• PT Fornatale Review Royal Ascot Action for Twinspires.com (FRIDAY)

    POSTED Jun 17, 2011

    If yesterday was Ladies' Day, today was Family Day. But first, let's talk about the King Edward stakes. There was some interesting betting to observe in this one. Our blog tip, Nathaniel, was just above 5/2 in the morning and throughout the day went in to just above 2-1. When the horses arrived in the paddock, Nathaniel was on his toes and sweating visibly between his legs. When the TV commentators noted this, bettors got nervous, and suddenly Nathaniel was 3-1. Trainer John Gosden came on TV and explained that sweating is a trait of this family, and the public bought that, the horse looked happy going out on to the track, and Nathaniel’s price dropped again.

    It just goes to show how much the public likes to bet what they just saw happen.

    As for the race itself, Nathaniel won in visually impressive fashion, looking like a candidate to be the best soft ground 12F 3-year old in the UK today. Interestingly, Gosden mentioned the third English classic, the St. Leger (1 ¾ miles) as the likely target. Personally, I’d like to see what Nathaniel could do pointed for the Arc, as I think he’d rate a puncher’s chance even with a talented group of older horses in training this year.


    Our other video tip was also a winner, Immortal Verse. She reared just after the break, but her jockey, Gerald Mosse, kept her together and got her to switch right off when she got some cover. The pace looked fast as anticipated, and as we speculated, that was just the thing to help her closing kick (Sorry, Dale Romans). She came from last and showed a devastating turn of foot to fly home an easy winner in the end.

    Trainer Robert Collet was over the moon about his filly after the race, and disputed claims that she was temperamental, based on her poor run in the 1000 Guineas at Newmarket, “My filly is easy. I announce that this filly is the best filly I have trained. “

    He put down her trouble at Newmarket to a problem with her head equipment, the blustery day, and the starter!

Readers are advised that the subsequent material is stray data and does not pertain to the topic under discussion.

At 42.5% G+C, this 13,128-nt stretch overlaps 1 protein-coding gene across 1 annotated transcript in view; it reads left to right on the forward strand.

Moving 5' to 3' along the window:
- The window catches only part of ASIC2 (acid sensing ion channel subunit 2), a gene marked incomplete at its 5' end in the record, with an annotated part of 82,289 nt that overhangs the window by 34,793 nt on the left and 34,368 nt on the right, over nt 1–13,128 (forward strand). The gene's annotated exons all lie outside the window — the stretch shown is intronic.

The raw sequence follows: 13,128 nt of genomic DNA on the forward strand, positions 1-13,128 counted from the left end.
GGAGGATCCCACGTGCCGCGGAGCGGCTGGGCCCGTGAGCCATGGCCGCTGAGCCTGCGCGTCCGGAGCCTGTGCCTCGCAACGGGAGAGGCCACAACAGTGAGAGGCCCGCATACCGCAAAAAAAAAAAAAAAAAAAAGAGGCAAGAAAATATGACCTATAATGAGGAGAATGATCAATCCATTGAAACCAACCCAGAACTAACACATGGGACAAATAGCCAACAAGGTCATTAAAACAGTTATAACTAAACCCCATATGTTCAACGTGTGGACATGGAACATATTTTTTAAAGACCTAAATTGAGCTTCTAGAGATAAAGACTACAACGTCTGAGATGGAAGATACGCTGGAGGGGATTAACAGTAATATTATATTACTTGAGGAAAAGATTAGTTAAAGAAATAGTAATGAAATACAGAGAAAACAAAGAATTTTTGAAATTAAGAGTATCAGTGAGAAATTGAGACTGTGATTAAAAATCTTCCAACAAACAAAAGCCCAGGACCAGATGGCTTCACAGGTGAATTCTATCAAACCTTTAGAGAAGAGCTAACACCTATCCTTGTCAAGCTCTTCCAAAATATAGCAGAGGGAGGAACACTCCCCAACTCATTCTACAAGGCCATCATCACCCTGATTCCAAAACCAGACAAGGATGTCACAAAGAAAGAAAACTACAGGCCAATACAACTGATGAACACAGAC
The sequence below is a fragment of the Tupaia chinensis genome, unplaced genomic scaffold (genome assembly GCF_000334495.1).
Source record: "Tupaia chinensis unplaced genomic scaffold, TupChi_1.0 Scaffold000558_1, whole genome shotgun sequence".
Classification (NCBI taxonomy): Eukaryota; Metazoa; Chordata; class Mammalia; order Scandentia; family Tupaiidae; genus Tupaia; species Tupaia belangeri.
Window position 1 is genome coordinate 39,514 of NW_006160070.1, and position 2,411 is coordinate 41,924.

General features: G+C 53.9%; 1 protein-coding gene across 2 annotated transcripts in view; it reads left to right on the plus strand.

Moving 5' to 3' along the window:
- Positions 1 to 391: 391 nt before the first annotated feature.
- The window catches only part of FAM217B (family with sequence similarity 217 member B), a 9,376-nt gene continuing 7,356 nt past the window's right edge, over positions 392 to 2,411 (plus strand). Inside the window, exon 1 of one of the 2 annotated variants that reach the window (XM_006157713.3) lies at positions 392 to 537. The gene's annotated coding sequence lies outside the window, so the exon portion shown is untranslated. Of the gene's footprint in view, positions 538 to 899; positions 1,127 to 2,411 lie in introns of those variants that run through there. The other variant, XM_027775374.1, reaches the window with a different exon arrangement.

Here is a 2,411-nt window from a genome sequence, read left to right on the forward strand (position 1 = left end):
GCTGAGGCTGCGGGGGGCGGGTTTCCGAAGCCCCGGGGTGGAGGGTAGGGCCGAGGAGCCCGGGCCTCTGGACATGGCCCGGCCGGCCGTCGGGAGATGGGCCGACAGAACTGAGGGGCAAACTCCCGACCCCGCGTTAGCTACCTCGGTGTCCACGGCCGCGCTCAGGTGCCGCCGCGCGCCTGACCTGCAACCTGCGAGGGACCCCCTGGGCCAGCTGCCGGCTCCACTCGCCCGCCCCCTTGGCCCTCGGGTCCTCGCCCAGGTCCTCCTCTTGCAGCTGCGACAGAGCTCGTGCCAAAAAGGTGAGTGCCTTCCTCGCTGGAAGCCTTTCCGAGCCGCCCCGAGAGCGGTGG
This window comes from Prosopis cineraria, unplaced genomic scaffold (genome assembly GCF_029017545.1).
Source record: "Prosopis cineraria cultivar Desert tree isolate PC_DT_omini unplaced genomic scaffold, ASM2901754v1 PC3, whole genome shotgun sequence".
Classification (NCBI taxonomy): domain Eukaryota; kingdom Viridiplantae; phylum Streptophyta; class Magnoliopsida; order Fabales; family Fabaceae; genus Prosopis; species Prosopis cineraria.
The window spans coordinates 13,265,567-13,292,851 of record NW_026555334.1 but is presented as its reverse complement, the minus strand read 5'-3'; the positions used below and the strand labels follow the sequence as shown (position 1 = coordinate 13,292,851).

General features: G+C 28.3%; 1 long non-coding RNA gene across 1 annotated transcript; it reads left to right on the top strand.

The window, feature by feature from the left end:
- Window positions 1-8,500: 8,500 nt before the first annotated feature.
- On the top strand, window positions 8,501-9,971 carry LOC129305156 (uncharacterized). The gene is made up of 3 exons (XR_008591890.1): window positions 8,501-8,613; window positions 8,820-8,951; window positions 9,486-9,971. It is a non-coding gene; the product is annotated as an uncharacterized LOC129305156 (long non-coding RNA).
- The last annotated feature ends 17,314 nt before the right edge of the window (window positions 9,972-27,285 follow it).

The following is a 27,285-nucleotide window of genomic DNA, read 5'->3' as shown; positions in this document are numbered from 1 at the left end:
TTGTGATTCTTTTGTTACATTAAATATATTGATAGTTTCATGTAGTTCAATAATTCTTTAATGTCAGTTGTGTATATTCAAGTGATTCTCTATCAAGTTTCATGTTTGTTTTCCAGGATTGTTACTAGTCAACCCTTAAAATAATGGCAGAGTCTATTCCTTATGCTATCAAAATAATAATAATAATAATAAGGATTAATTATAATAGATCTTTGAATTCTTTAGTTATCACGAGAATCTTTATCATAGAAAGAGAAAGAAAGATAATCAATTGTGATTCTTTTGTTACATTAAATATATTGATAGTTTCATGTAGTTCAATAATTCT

He continued, “In the French Guineas things didn’t go to plan so you have to forget that and you have to be really stubborn to come back and prove that this is a Group 1 filly.”

    Prove that he did. Here’s what winning jockey Gerald Mosse had to say, “I believe the pace was good enough for the ground but not that fast. But she was a bit keen so I decided to drop her behind to make sure she was going to be totally relaxed going up the hill. When I took my time to wait to pull her out, actually she reacted quicker than I was expecting, she was coming a bit too quick and I hit the front a bit too fast. I had the race in hand since the 500 (2.5 furlongs from the line).”

    In a little fact that will no doubt be used to impugn the quality of the English 3-year old filly crop, it was another French filly in second, the well-backed Nova Hawk. Nova Hawk was trained by Robert Collet’s son, Rod. It would be the first of two all-family exactas (UK people, read “forecasts”) on the day.


    The other All In The Family result happened just one race later, when Princess Haya’s Beachfire gave John Gosden and William Buick their second winner on the day in the Wolferton Handicap. Hot favorite Green Destiny had big trouble early, getting shut off and shuffled back, and while he had room to make a run in the stretch, I think it’s safe to say the trouble cost him dearly.

    Back in second was another one of our blog tips, Lost in the Moment, owned by Princess Haya’s husband, Sheikh Mohammed. The couple were all smiles in the winner’s enclosure after the race and I have to say I found this a bit surprising. Susan, if you ever beat me in a race at Royal Ascot, I’m going to be SEETHING.

    But my favorite story of the day from Ascot was this:


    And here’s a video for the road, because we haven't done one of those yet this meet:

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